► From CBS — MLS referee lockout officially ends: League agrees to seven-year CBA — Entering matchday six, Major League Soccer’s regular officials will be able to return to work after the Professional Referee Organization and Professional Soccer Referees Association finalized a new Collective Bargaining Agreement with the league that will cover the next seven years from 2024 through 2030. The PSRA officials are scheduled to return to MLS games on March 30.

► From the AP — Volkswagen workers to vote on union representation next month in the 1st test of UAW recruiting driveWorkers at Volkswagen’s factory in Chattanooga, Tenn., will vote next month on whether they want to be represented by the United Auto Workers union.

► From — After Warrior Met Coal strike, miners’ union, AFL-CIO urge reforms from stockholders — They are urging stockholders to support a package of proposals it says would eliminate some of the conditions that resulted in the strike.

► From the AP — What we know about the Baltimore bridge collapse — Two people were rescued, and six others are missing and presumed dead. They all were part of a construction crew that was repairing potholes on the bridge.

► From Vox — The Baltimore bridge collapse is only the latest — and least — of global shipping’s problems — From drought in the Panama Canal to the Houthis in the Suez to pirates off Somalia, we’re all paying the price.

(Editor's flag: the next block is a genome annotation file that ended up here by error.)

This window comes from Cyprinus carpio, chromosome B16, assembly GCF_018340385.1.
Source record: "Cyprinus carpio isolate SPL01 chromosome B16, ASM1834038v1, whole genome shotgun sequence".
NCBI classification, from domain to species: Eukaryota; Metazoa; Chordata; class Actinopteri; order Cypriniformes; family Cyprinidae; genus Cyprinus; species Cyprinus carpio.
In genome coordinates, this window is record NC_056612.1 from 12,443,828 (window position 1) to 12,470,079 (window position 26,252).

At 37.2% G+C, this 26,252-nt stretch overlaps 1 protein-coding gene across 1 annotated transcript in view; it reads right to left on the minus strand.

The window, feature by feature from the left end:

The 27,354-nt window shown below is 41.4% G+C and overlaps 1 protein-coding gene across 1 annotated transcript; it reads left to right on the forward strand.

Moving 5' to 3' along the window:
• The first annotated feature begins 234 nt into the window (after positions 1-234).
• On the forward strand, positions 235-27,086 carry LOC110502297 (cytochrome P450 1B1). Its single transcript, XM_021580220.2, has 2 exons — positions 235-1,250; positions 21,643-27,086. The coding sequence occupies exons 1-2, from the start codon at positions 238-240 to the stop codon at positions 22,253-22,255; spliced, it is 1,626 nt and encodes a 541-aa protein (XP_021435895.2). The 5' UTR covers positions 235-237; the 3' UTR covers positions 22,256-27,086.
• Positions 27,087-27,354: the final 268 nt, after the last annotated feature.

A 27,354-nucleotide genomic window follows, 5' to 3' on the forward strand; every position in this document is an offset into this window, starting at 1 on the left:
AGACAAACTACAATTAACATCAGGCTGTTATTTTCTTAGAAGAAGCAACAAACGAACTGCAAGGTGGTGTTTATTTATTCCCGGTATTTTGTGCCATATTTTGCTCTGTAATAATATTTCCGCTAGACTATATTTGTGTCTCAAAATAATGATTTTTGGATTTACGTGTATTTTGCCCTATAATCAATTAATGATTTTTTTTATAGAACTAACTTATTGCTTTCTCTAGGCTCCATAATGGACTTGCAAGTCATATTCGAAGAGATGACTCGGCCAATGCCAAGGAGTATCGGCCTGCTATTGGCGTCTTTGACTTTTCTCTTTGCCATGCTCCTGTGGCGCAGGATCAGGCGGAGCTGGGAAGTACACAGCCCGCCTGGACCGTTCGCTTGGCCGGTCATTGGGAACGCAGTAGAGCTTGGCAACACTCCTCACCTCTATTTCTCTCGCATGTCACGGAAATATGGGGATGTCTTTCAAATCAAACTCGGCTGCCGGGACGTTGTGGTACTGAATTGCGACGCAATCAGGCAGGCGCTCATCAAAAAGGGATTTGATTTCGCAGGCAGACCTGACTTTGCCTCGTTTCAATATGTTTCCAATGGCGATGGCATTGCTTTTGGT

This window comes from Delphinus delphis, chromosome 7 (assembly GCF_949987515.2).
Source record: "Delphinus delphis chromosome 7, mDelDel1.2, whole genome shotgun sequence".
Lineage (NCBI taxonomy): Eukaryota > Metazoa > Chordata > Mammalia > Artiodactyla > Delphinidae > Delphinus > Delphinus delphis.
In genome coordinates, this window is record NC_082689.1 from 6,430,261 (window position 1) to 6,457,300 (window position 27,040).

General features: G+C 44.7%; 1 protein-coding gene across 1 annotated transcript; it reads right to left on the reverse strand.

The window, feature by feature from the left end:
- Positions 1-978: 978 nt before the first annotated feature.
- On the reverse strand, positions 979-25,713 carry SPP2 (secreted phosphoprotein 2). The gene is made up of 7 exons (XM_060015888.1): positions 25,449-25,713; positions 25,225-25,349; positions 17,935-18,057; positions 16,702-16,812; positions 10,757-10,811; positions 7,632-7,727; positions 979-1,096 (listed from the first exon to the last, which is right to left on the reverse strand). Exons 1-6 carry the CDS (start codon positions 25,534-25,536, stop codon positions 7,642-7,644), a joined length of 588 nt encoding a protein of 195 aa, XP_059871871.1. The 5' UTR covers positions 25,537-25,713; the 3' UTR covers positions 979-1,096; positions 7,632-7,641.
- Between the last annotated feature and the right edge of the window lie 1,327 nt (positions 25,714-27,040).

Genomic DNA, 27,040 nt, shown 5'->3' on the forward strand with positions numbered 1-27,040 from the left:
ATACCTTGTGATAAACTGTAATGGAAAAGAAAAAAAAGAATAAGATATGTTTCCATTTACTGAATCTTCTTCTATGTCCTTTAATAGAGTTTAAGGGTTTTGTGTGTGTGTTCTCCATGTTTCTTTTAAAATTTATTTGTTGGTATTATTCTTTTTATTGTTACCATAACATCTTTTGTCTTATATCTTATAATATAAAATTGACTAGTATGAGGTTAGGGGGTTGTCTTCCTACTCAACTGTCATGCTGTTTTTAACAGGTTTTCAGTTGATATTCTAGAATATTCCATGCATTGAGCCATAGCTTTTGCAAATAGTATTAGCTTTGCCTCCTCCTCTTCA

► From Reuters — Baltimore bridge port blockade won’t trigger new supply chain crisis, experts say




► From Roll Call — Living abroad, Jim McDermott finds his liberal utopia — Former Rep. Jim McDermott is the rare lawmaker who has been able to live out all the policies he worked for during his decades in Washington. He just had to move to another country to do it. From a quaint French village about 90 minutes outside of Bordeaux, the longtime liberal lawmaker from Washington state enjoys free health care and a safe community where he doesn’t need to lock his doors at night. He loves that kids in the neighborhood don’t worry about gun violence and that women have access to reproductive care, specifically abortion. He reads the news every day but says he doesn’t miss America all that much.

“I spent 16 years in the Washington state legislature trying to get single-payer health care. Then I spent nearly 30 years in Congress trying to get single-payer. Then I came to France and in three months I had single-payer. Was that mind-blowing? You bet.”


The Stand posts links to Washington state and national news of interest every weekday morning by 10 a.m.